This Japanese admiral says that the US Navy isn't really conducting freedom of navigation operations in the South China Sea:
Retired Japan Maritime Self-Defense Force(JMSDF) Rear Admiral Sumihiko Kawamura, the former vice commandant of the Joint Staff College, told The Sekai Nippo that “the Obama administration’s strategy of freedom of navigation is intended to be a gesture indicating they do not recognize the seas around the artificial islands as territorial waters, but I think this is almost entirely meaningless.
“What the U.S. is currently doing is called ‘innocent passage.’ Innocent passage refers to passage through a nation’s territorial waters by another nation’s military vessels within 12 nautical miles of the shore, taking only the minimum of action necessary and without causing any alarm or intimidation. The passage of military vessels is permitted so long as it is innocent passage. According to the statements by US Department of Defense, U.S. Navy vessels are making innocent passage. That is to say, their actions imply that they recognize the area as Chinese territorial waters, which has the opposite of the intended effect.” ...
“They must be actions that are not innocent passage, namely circumnavigating the artificial islands in military vessels, stopping, dropping anchor, and launching aircraft.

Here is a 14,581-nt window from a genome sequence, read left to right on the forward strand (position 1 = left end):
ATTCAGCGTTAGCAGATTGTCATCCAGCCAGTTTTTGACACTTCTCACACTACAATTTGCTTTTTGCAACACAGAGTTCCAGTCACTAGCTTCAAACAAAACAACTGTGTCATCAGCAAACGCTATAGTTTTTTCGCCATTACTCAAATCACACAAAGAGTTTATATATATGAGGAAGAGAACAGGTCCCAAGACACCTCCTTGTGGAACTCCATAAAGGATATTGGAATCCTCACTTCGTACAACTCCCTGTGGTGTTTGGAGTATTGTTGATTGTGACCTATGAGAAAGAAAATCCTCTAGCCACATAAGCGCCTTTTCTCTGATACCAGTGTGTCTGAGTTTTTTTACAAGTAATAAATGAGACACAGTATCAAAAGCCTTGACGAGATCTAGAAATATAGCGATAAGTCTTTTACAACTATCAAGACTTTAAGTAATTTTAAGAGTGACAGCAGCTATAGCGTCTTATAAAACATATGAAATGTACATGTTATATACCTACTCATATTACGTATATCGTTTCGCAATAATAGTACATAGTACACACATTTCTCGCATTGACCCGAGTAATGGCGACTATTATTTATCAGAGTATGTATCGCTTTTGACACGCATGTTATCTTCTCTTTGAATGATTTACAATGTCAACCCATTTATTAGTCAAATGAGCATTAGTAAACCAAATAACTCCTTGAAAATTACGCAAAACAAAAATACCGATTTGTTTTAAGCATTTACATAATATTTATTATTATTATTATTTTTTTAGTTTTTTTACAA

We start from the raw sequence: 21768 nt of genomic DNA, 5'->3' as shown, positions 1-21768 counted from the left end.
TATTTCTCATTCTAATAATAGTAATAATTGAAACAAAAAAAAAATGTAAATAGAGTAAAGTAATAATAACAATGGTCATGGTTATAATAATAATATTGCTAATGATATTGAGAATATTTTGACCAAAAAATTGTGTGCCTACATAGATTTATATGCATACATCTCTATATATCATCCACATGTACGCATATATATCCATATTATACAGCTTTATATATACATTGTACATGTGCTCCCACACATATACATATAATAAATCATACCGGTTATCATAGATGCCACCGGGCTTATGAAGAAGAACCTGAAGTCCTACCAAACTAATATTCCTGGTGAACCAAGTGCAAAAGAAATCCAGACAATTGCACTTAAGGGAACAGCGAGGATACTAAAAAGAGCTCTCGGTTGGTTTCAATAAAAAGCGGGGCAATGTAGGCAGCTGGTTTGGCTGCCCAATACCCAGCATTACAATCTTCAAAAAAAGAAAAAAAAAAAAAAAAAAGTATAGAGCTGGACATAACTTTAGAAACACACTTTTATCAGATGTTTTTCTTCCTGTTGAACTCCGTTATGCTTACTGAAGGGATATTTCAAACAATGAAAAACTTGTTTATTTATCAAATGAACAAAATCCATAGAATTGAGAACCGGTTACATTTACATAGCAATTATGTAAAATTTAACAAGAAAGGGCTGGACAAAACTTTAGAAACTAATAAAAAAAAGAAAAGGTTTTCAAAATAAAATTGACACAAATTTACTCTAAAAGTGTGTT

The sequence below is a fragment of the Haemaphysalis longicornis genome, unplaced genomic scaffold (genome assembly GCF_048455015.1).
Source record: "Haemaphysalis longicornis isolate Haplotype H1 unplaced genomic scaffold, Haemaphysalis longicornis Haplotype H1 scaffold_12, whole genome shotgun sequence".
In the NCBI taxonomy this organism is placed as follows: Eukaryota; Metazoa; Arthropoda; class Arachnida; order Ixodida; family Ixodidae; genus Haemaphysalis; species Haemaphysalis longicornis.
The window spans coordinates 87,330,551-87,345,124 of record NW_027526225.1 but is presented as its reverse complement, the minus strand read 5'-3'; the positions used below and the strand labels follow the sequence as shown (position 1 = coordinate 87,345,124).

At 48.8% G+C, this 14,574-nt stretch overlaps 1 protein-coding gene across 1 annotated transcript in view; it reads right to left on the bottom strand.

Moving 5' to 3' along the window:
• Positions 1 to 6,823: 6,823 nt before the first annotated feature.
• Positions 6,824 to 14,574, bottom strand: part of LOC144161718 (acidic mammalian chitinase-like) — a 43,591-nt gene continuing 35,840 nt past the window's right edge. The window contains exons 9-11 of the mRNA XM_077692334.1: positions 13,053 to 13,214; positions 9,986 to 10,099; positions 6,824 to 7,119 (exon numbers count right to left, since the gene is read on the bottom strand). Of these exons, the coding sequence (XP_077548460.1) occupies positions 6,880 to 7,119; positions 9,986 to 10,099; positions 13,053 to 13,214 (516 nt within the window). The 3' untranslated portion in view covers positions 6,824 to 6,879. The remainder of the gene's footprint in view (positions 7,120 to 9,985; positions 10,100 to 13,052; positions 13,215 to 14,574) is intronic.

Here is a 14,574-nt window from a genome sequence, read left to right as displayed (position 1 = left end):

The possibility we are only conducting innocent passage has been my worry.
Yet the Japanese admiral also stated:
“That said, it is no use leaving it up to the U.S. alone. Any military response must be done jointly, with participation by Japan and other nations around the world such as Australia. What I mean to say is that China is currently explaining the military actions of the U.S. to its citizens as the US unilaterally disturbing the peace in the South China Sea, and it is using this to stir up domestic discontent. Therefore, rather than the U.S. acting alone, there must be multinational action to make the people of China understand that it is the international community as a whole which stands in opposition.”
Which brings me to the reality that we really do seem to be attracting allies to our side to resist China. That's real enough, it seems.
So I have to ask, are we holding back on conducting real freedom of navigation operations (FONOPs) to press our allies to join us rather than allow them to back off and let us do it all by ourselves?
That's certainly a possibility. If our allies want us to resist China, they want us to do things that actually challenge China's territorial claims in defiance of international law.
And we naturally don't want to be the only one standing when the music stops if the Chinese react with force one day.
I just don't know if we are pretending to have a policy of rejecting Chinese claims to look like we are doing something; or if we are pretending to carry out FONOPs in order to encourage our allies to join us before we conduct true FONOPs.
I hope the latter and I fear the former.